By enabling multiple binding support in the "name resolver", several advantages are realized. First, the system enables new resources to be added transparently to the caller. When a new server is added to distribute the load for one or more hosts corresponding to the name "sun.com", for instance, the IP address for the new server is simply added to the tuple in the name resolver, along with any desired policy criteria, e.g. to use only between 9 a.m. and 5 p.m.
Secondly, the fundamental limit to scaling which is inherent in today's single binding systems is removed, by enabling multiple destination servers providing the same service to be referenced by the same "name" handle by the caller (for example "sun.com"), and the name to be resolved by the name resolver to different physical computers servers, depending upon caller context. Many instances of the name resolver may be running on different physical computers, and many instances of the services may be running, and the requester will access the name resolver closest to him; and the resolved object that is closest to the requester or that can best serve the request (based upon some selected or predetermined criteria) will be bound to the request, all transparently to the requester. Another advantage of the system of the invention is that it allows resources to be easily replicated transparently to the user, eliminating any single point of failure in the network or at the service end point. If one valid destination fails, is not responding or is over-loaded, the name resolver is already capable of binding a "name" to multiple destinations, and the unavailable destination can be disabled in the name resolver's internal tables, using administrative means.
The context that may be used as a basis for the binding is variable; it may include information about the requester (e.g. requester IP address, domain name or inferred geographical region), about the destination (with similar alternatives), about the request itself (e.g. type or quality of service requested), or about independent information (e.g. time of day or time zone of the point of origin of the request).
FIGS. 1-2A are diagrams of present network systems used for destination addresses for requests.
FIG. 3 is a flow chart illustrating a method according to the system of the present invention.
FIGS. 4 and 5 are diagrams of network systems incorporating features of the present invention.
FIG. 6 in an illustration of the operation of an embodiment of the invention using geography-based resolution criteria.
FIG. 7 is a diagram depicting zones in which domain name service resolvers and service location resolvers of the invention may be located.
A method according to the invention is illustrated in FIG. 3, and FIGS. 4-5 shows a suitable systems implementable on the Internet or WorldWide Web, the Internet or an Intranet, incorporating features of the name resolution system of the invention.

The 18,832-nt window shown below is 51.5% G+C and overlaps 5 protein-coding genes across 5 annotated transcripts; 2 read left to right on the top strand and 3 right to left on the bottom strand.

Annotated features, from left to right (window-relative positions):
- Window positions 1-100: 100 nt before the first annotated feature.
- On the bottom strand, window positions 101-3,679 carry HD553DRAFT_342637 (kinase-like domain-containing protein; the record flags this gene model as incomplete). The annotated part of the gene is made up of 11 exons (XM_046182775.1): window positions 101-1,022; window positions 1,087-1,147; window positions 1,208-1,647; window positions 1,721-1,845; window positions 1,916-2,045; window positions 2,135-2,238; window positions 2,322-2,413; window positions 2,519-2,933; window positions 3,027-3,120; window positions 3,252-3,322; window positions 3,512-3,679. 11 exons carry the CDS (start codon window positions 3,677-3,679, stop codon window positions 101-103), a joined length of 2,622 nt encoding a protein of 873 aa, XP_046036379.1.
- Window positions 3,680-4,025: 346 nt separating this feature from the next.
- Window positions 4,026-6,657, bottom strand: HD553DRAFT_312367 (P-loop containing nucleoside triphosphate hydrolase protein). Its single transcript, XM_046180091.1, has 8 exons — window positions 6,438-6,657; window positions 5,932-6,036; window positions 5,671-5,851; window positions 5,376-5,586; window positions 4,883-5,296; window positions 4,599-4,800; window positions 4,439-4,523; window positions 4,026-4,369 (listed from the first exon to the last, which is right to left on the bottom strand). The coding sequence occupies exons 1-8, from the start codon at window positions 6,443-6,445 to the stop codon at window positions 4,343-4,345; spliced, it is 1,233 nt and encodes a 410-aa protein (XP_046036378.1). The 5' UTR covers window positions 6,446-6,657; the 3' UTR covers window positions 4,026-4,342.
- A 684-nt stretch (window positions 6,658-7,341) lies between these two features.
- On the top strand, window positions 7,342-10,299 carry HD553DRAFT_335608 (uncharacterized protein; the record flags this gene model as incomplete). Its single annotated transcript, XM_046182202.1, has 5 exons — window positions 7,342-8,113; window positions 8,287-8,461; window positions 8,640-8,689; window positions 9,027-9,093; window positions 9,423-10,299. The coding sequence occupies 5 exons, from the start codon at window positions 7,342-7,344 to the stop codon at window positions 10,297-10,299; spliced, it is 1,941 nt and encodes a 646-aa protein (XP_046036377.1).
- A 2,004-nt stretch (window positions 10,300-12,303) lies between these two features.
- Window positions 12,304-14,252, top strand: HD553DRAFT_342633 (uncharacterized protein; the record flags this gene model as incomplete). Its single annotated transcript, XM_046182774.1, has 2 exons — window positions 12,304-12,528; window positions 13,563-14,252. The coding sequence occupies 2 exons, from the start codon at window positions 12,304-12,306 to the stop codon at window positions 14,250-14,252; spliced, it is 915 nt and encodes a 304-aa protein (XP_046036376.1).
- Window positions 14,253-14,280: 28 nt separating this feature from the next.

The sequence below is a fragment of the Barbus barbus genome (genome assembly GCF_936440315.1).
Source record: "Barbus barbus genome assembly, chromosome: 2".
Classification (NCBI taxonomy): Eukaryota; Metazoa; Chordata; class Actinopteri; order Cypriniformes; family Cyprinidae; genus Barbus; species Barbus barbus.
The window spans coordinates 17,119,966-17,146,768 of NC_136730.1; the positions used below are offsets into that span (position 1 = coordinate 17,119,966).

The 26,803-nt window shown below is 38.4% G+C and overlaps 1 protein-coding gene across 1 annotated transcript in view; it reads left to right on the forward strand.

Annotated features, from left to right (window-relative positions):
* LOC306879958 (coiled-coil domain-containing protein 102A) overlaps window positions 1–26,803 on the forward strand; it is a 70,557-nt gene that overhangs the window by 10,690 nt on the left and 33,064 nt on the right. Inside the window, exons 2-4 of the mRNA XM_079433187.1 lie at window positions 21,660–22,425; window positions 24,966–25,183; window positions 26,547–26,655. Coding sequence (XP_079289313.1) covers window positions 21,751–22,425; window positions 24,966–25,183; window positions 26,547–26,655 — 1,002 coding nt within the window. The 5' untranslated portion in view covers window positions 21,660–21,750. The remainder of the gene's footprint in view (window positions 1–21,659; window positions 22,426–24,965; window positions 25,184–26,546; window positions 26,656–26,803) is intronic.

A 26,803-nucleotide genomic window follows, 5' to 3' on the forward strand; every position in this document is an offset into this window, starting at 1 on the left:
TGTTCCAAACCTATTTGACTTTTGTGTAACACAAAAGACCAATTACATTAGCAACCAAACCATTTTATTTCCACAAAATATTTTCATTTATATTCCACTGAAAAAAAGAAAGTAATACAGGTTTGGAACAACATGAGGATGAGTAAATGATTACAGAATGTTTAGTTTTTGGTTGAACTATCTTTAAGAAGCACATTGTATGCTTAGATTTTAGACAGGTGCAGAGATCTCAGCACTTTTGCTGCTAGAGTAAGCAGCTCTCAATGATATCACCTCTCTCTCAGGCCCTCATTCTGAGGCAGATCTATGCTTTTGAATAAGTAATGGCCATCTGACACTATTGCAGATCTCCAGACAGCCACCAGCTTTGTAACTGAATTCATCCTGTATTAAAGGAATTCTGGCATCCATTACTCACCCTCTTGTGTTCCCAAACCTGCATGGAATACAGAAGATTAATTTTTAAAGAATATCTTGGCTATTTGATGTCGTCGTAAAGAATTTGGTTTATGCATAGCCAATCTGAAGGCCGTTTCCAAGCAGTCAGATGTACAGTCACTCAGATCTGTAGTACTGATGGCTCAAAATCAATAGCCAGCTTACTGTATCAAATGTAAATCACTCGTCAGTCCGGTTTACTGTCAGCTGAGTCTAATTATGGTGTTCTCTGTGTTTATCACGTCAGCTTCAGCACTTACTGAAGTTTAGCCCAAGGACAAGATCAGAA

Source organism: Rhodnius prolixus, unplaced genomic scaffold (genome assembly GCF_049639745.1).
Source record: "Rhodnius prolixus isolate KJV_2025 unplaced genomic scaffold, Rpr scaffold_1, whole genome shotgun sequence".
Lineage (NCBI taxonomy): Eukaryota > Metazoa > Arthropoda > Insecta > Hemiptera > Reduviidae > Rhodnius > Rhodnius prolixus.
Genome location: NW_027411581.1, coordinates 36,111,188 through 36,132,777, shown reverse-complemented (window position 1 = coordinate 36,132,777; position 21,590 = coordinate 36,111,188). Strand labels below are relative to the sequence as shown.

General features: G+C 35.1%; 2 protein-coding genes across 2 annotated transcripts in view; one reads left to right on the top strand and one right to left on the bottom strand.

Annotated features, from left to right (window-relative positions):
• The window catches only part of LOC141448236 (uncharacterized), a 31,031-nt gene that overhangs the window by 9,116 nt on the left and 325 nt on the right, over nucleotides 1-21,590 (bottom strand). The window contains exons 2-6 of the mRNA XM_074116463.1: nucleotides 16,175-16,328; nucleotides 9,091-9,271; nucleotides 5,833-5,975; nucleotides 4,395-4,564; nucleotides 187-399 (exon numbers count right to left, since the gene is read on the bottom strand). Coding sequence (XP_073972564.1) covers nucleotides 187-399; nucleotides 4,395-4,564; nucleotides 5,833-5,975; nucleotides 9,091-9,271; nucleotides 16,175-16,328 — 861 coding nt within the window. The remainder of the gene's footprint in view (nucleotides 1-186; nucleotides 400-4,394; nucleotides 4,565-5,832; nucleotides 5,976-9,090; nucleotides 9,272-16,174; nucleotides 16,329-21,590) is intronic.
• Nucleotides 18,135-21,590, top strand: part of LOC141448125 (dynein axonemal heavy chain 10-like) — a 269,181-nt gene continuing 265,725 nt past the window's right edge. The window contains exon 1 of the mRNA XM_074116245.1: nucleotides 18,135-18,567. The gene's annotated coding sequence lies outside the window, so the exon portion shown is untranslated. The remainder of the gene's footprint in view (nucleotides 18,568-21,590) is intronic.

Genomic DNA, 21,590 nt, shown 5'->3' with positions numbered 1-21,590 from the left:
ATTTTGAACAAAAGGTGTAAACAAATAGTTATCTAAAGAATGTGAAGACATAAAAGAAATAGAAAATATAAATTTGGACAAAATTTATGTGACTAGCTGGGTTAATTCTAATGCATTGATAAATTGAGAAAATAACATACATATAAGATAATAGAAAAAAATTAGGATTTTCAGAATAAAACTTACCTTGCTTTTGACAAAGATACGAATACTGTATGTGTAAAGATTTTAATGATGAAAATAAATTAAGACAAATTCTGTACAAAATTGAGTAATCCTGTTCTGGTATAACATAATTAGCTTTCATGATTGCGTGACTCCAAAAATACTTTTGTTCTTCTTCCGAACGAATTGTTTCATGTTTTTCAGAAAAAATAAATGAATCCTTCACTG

Name resolution can include any kind of name resolution lookup for binding one object to another. This includes binding the name of a service to a host computer (or its IP address) that provides that service, and binding the type of service to the name of a service providing that type of service. It also includes resolving a name in one domain to another name in the same domain, and to another name in a different domain. For the purposes of this invention, the terms "service" and "host" can be considered synonymous, as can "service location" and "host location".
The system of the invention includes three fundamental features that can be implemented singly or in any combination with one another: multiple binding of destination addresses to names; caller context name resolution in connection with such multiple binding; and name resolution policy considerations, i.e. independent criteria upon which such resolution is based.
An example of name resolution occurs, for instance, when a user wishes to view video, e.g. a movie, on his or her computer. An application running on the computer is used to make a procedure call to the name resolver to determine which server can serve a movie, e.g.
service-- handle=name-- service-- lookup("movie")
where the string "movie" is passed to a server, which then returns the name of the service providing that movie (or it may return a linked list of services providing movie services, from which the user may be prompted to select one).
The server may, by way of example, return a single service name (e.g. "quicktime") in the variable called "service-- handle". Next, the application must determine which server host can provide this service to this client; to do this, it makes another name resolution call:
host-- handle=name-- hostname-- lookup (service-- handle)
and passes it the variable "service-- handle" returned by the previous call. This call returns the name of a server which is listed as offering this service.
The network location of this server must now be determined, so that the user's computer or workstation can connect to it to get the movie service, and so it makes the call:
host-- IP-- address=name-- hostaddress-- lookup (host-- handle)